With a focus on electronics, cosmetics and clothes, Sai Yeung Choi Street South in Hong Kong's Mong Kok district is at its liveliest when the street is blocked to vehicular traffic and the shopping and entertainment options expand. In the words of Anna Cummins in Time Out Hong Kong:
Walk along the pedestrianised zone of Sai Yeung Choi Street in Mong Kok as evening settles and prepare for all your senses to be smashed – repeatedly. Between the sales reps inexorably blocking your passage with their banners and leaflets, you’re bombarded by sweet and unsavoury smells as fulgent lights blind your eyes. Then there are the political activists who wax lyrical about the state of the world as they stand next to portable amps, which discharge a cacophonous mixture of street karaoke, beatboxing and live pop-rock. When we take our tour down the street, a man, for some reason, is balancing on a Rolla Bolla with a bunch of flowers in his mouth. Nearby, a group of footballers have gathered a sizeable audience as they perform tricks to music. In between the bustle, another guy nonchalantly appears to levitate, drawing a crowd of silent, bemused onlookers.I recall far more savory than unsavory smells in the area and would not characterize Hong Kong as having many stagnant streets, but I agree the pedestrianized Sai Yeung Choi Street South stands out in Hong Kong. As Cummins later explains and the South China Morning Post also earlier reported, catching the experience is harder, because the city reduced the amount of time the street is pedestrianized due to concerns voiced by residents and shop owners. The Standard reported the different viewpoints on how the change will impact business and commercial rents in the area:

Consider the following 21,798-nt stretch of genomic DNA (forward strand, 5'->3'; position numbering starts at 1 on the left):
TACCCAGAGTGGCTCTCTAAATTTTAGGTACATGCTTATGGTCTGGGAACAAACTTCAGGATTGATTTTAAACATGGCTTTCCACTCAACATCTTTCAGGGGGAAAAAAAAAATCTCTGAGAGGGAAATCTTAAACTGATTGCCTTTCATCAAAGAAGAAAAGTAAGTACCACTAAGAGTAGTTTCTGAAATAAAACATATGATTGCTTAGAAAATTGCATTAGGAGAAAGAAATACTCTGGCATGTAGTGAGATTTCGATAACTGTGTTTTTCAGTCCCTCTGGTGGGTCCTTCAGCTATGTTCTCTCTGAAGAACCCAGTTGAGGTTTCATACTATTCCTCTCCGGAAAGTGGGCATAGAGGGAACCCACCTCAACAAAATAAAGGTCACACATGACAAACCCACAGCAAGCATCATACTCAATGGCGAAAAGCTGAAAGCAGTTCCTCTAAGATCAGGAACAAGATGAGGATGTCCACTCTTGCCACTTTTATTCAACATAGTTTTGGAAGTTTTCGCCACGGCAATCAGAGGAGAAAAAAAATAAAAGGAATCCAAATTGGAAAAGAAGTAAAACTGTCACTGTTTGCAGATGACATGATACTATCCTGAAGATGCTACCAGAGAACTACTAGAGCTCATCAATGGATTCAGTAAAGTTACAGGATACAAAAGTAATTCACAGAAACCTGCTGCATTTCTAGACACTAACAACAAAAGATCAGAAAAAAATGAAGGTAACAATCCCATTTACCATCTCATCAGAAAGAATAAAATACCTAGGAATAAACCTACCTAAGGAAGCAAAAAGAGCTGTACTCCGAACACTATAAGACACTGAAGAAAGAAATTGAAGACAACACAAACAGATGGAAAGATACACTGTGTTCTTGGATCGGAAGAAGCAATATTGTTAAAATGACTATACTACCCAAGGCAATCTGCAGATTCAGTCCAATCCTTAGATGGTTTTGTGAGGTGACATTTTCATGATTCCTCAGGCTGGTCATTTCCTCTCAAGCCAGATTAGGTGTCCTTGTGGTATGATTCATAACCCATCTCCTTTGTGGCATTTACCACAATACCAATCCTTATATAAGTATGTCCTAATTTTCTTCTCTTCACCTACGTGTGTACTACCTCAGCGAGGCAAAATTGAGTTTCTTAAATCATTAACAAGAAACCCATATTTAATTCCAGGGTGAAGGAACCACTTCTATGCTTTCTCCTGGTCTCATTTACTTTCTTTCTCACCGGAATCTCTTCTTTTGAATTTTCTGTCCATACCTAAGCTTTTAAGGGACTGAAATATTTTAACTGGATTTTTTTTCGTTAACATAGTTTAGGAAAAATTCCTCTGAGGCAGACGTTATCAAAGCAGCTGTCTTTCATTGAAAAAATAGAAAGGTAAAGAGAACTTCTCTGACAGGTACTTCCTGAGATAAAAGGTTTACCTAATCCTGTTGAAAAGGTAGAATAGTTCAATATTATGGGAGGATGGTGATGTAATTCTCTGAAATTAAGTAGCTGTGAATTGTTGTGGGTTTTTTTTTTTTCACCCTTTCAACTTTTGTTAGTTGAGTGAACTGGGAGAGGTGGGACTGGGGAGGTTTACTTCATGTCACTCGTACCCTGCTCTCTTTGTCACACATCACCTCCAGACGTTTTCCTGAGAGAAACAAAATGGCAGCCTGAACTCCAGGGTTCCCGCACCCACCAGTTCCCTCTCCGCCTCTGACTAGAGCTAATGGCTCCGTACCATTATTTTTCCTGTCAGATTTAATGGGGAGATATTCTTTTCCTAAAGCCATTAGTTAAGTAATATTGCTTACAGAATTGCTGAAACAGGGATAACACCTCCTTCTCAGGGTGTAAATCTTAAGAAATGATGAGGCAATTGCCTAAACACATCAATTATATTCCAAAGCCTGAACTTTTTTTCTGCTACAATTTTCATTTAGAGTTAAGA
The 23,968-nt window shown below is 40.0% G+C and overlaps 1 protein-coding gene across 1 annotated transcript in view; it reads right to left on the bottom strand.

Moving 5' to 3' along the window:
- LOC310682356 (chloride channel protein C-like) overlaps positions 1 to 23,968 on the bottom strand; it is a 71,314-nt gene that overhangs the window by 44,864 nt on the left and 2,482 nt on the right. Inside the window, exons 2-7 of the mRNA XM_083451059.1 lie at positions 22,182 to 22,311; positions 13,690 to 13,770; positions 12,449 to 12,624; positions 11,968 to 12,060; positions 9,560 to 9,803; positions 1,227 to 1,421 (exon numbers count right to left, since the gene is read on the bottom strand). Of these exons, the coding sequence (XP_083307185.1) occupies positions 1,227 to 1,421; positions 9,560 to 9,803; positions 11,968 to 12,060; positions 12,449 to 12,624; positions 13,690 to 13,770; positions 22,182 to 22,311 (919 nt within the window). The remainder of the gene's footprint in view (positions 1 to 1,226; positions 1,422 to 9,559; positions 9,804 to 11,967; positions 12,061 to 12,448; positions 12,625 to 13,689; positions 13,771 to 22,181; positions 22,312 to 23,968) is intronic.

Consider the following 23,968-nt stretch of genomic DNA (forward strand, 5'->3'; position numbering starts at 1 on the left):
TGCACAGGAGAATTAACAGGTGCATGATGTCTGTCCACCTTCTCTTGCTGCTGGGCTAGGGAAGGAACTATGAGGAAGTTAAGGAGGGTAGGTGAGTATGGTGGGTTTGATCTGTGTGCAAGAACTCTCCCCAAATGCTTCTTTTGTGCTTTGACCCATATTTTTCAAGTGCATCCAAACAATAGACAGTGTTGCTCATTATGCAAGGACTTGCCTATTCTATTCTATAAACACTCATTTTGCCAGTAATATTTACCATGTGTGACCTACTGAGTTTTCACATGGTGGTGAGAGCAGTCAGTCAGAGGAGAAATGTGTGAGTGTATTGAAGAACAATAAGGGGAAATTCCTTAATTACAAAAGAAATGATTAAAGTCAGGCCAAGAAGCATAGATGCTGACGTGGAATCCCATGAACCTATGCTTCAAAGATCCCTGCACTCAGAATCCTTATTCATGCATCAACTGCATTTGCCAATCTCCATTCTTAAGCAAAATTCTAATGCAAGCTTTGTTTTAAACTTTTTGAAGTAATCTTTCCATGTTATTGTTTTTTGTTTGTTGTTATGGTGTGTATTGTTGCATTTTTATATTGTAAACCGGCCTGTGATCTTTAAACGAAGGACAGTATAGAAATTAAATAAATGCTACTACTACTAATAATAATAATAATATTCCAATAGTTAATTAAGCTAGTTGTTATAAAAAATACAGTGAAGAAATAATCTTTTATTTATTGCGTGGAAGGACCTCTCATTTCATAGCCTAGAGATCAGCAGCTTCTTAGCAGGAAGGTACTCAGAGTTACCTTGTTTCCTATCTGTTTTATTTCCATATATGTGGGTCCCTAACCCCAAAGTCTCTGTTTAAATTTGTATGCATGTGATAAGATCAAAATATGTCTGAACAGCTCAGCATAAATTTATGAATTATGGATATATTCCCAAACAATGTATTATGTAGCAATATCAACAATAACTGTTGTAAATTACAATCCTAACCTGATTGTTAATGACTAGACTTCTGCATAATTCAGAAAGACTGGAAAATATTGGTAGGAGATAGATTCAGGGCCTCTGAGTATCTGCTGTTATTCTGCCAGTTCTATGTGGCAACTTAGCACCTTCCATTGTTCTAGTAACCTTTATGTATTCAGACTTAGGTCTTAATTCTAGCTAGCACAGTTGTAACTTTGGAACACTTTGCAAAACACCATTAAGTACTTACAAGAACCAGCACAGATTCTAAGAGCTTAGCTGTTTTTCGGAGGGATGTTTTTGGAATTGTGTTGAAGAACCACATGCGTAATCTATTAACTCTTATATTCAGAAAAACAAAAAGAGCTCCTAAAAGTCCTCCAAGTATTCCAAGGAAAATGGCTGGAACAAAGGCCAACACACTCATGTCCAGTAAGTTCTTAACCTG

No matter if you love or loathe the madness, it’s undeniable that Sai Yeung Choi Street’s audacious atmosphere stands out against so many stagnant streets in Hong Kong, which are full of stationary cars and high end swank.
Midland IC&I head of research department Jimmy Chan expects leasing activities to fall with the traffic announcement. However, while most analysts forecast retail rents in the area to fall due to declining sales, some shopowners and tenants think differently.Whatever the case, on weekends and public holidays the street is still pedestrianized and during several recent visits I found it full of life. With up to 20,000 pedestrians per hour, there are plenty of people to see. Below are photos from there and a few smaller cross streets of pedestrians, sellers, and performers, Rolla Bolla and all. They offer a more expansive look than the several photos from there--street-level advertising, a flash mob, and people posing for a paid photograph--in last year's post about Mong Kok. .
They welcome the new rules as the return of more cars will prevent street performers from attracting crowds and creating a nuisance to potential shoppers.